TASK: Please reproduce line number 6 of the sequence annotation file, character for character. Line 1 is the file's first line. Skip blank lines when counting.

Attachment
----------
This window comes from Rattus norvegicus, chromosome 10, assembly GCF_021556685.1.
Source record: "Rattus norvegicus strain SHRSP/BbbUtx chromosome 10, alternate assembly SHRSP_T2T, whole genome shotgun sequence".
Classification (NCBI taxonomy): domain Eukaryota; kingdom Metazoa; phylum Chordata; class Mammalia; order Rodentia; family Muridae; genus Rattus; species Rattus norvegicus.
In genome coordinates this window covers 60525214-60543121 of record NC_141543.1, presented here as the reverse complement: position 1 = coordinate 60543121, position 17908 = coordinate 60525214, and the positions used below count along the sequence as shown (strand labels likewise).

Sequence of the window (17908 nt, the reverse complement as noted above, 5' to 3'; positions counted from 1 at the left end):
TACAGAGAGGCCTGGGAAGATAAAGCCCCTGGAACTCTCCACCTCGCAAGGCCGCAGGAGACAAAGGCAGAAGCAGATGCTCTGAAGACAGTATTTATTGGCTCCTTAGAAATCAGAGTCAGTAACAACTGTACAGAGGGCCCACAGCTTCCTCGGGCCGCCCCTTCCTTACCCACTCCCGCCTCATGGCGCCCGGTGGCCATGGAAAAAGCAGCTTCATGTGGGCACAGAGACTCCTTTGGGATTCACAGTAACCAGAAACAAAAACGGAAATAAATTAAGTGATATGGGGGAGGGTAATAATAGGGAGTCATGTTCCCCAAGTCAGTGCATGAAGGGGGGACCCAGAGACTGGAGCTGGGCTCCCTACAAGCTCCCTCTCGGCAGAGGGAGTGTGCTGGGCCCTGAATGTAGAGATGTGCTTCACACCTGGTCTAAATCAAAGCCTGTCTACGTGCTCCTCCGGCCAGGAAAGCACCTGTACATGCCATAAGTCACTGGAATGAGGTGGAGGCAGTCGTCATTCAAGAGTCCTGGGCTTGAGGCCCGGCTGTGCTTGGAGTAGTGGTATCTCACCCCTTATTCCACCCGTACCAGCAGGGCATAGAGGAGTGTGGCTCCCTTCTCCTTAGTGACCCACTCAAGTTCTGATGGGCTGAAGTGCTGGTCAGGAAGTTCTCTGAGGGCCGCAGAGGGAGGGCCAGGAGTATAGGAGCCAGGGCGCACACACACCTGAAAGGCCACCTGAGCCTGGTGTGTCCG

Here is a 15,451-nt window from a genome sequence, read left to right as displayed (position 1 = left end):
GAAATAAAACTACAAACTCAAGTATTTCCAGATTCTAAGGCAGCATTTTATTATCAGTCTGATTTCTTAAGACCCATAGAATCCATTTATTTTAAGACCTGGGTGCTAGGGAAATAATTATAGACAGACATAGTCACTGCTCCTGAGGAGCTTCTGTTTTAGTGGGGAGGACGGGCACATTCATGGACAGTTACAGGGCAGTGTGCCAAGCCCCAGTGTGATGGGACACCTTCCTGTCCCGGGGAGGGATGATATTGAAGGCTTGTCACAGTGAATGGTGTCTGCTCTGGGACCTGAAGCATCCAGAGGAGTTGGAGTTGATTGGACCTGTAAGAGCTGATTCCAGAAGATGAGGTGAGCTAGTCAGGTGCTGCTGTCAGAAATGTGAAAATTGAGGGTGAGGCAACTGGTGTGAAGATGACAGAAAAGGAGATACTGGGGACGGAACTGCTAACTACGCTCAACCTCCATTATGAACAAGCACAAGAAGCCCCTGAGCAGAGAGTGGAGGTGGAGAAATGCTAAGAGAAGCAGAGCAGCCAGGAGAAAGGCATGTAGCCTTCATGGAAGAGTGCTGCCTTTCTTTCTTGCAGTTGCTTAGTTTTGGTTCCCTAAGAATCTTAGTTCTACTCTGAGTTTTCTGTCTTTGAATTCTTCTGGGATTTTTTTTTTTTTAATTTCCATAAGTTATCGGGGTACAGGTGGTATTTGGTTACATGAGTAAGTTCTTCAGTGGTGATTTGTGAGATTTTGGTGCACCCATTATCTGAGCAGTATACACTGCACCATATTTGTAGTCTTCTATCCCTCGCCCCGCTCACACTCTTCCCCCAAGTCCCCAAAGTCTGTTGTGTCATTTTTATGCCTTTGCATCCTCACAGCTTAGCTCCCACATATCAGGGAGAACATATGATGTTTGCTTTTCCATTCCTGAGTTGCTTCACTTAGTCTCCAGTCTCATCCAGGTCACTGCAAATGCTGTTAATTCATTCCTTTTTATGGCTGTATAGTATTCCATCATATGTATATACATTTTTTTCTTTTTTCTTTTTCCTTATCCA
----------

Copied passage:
TACAGAGAGGCCTGGGAAGATAAAGCCCCTGGAACTCTCCACCTCGCAAGGCCGCAGGAGACAAAGGCAGAAGCAGATGCTCTGAAGACAGTATTTATTGGCTCCTTAGAAATCAGAGTCAGTAACAACTGTACAGAGGGCCCACAGCTTCCTCGGGCCGCCCCTTCCTTACCCACTCCCGCCTCATGGCGCCCGGTGGCCATGGAAAAAGCAGCTTCATGTGGGCACAGAGACTCCTTTGGGATTCACAGTAACCAGAAACAAAAACGGAAATAAATTAAGTGATATGGGGGAGGGTAATAATAGGGAGTCATGTTCCCCAAGTCAGTGCATGAAGGGGGGACCCAGAGACTGGAGCTGGGCTCCCTACAAGCTCCCTCTCGGCAGAGGGAGTGTGCTGGGCCCTGAATGTAGAGATGTGCTTCACACCTGGTCTAAATCAAAGCCTGTCTACGTGCTCCTCCGGCCAGGAAAGCACCTGTACATGCCATAAGTCACTGGAATGAGGTGGAGGCAGTCGTCATTCAAGAGTCCTGGGCTTGAGGCCCGGCTGTGCTTGGAGTAGTGGTATCTCACCCCTTATTCCACCCGTACCAGCAGGGCATAGAGGAGTGTGGCTCCCTTCTCCTTAGTGACCCACTCAAGTTCTGATGGGCTGAAGTGCTGGTCAGGAAGTTCTCTGAGGGCCGCAGAGGGAGGGCCAGGAGTATAGGAGCCAGGGCGCACACACACCTGAAAGGCCACCTGAGCCTGGTGTGTCCG